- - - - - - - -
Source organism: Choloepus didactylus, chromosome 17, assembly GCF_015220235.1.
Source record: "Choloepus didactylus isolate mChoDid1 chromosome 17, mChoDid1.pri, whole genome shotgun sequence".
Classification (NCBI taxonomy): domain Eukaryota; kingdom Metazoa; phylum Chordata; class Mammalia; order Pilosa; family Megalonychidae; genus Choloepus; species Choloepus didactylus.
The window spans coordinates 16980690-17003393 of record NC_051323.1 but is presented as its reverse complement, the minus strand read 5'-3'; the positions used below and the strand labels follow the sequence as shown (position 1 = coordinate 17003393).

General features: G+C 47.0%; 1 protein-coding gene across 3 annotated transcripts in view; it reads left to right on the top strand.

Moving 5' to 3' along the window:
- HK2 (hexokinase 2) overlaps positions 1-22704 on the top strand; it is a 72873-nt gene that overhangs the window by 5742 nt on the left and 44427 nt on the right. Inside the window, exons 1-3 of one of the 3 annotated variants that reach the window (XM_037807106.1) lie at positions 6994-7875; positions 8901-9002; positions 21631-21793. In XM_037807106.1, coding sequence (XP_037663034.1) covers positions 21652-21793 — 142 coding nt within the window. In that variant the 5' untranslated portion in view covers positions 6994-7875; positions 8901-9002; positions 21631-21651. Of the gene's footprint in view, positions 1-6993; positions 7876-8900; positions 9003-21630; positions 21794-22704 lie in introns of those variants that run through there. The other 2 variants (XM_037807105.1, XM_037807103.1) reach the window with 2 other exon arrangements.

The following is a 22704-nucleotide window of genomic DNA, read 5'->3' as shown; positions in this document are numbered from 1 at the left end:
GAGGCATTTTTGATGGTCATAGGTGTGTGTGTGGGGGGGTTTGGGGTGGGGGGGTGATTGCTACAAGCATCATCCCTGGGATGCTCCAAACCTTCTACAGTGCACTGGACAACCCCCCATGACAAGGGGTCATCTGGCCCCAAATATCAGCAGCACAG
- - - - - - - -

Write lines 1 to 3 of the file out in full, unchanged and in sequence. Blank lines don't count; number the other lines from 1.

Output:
Source organism: Choloepus didactylus, chromosome 17, assembly GCF_015220235.1.
Source record: "Choloepus didactylus isolate mChoDid1 chromosome 17, mChoDid1.pri, whole genome shotgun sequence".
Classification (NCBI taxonomy): domain Eukaryota; kingdom Metazoa; phylum Chordata; class Mammalia; order Pilosa; family Megalonychidae; genus Choloepus; species Choloepus didactylus.